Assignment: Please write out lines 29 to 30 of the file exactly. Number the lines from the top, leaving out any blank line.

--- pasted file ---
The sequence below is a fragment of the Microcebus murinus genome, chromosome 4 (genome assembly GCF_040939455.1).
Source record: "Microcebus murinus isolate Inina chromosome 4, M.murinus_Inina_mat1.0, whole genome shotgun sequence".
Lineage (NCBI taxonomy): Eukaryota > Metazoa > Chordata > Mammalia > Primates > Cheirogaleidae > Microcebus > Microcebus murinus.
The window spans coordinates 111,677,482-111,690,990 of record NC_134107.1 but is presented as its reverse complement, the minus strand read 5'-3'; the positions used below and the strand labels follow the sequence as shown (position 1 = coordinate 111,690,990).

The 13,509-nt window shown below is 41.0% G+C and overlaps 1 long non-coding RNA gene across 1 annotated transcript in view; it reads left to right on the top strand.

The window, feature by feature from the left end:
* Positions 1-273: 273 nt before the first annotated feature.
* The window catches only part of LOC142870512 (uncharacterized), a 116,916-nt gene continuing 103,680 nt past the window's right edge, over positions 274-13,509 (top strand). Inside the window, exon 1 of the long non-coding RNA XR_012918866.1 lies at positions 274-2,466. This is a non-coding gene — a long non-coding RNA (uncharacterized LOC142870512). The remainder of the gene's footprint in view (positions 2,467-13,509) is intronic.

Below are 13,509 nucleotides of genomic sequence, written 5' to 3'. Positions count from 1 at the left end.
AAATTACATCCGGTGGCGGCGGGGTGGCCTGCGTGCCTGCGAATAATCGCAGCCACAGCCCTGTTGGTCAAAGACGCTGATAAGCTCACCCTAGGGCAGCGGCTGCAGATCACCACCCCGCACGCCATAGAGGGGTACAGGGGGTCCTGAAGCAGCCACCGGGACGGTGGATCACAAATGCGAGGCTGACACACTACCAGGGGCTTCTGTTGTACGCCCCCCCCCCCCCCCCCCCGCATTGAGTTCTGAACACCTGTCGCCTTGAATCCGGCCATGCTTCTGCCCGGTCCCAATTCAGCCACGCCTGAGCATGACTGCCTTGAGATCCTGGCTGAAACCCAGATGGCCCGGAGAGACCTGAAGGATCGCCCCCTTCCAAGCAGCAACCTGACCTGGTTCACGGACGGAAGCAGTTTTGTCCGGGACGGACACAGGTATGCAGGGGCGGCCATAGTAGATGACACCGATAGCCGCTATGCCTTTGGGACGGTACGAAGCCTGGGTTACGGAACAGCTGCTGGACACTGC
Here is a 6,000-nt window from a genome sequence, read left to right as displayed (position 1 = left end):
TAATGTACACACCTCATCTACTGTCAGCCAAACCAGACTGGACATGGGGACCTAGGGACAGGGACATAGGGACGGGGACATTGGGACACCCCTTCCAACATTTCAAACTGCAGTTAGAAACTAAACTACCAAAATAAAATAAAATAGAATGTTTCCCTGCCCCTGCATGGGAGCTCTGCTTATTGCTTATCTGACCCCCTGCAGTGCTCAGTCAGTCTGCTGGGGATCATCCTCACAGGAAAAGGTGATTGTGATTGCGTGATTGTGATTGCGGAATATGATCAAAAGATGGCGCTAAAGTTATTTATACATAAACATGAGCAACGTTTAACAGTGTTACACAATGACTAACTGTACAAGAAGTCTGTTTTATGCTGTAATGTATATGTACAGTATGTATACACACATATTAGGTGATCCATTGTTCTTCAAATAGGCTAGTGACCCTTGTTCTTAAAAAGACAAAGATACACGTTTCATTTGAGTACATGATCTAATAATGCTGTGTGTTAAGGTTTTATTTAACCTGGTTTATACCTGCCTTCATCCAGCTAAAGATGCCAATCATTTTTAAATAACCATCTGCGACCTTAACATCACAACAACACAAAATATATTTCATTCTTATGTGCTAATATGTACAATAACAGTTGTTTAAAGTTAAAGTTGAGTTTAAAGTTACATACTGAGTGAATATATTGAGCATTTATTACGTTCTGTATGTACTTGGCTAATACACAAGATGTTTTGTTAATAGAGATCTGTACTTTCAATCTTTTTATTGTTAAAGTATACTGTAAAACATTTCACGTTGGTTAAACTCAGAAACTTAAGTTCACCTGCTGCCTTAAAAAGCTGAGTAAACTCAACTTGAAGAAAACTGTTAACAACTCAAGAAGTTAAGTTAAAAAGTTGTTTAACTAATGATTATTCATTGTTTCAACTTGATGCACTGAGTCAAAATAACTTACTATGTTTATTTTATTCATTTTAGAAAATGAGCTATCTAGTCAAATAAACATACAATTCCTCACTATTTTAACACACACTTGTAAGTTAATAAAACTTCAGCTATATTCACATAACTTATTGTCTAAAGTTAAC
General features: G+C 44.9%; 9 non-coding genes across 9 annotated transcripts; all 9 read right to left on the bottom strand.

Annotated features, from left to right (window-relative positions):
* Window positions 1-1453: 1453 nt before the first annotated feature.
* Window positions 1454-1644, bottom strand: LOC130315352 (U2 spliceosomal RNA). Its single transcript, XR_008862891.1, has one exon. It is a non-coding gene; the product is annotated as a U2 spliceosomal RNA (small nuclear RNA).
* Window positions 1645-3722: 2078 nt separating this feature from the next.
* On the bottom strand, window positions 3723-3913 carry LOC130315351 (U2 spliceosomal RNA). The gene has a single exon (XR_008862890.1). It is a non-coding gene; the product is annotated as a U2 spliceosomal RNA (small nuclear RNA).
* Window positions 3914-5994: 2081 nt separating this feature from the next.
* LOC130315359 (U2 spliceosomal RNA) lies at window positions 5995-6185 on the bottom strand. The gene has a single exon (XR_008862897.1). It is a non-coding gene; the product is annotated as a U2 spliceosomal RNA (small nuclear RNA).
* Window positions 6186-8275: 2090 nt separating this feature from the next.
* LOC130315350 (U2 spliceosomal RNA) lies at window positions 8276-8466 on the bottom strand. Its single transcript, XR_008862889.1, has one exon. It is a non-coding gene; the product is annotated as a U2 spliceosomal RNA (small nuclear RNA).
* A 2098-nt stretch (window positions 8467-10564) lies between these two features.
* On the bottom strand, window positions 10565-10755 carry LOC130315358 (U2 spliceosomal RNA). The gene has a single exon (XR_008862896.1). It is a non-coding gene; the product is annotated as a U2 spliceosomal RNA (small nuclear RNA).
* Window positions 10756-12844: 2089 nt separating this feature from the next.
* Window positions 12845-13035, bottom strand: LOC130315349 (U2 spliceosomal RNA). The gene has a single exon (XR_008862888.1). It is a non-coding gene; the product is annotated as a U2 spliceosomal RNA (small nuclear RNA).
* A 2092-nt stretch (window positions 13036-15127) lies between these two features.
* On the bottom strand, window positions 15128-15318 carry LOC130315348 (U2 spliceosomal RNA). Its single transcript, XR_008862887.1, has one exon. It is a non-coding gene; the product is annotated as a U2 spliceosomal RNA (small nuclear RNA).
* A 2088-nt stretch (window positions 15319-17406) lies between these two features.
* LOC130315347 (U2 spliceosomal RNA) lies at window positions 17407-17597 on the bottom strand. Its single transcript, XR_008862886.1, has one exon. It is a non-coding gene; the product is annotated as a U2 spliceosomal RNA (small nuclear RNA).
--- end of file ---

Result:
* A 2088-nt stretch (window positions 15319-17406) lies between these two features.
* LOC130315347 (U2 spliceosomal RNA) lies at window positions 17407-17597 on the bottom strand. Its single transcript, XR_008862886.1, has one exon. It is a non-coding gene; the product is annotated as a U2 spliceosomal RNA (small nuclear RNA).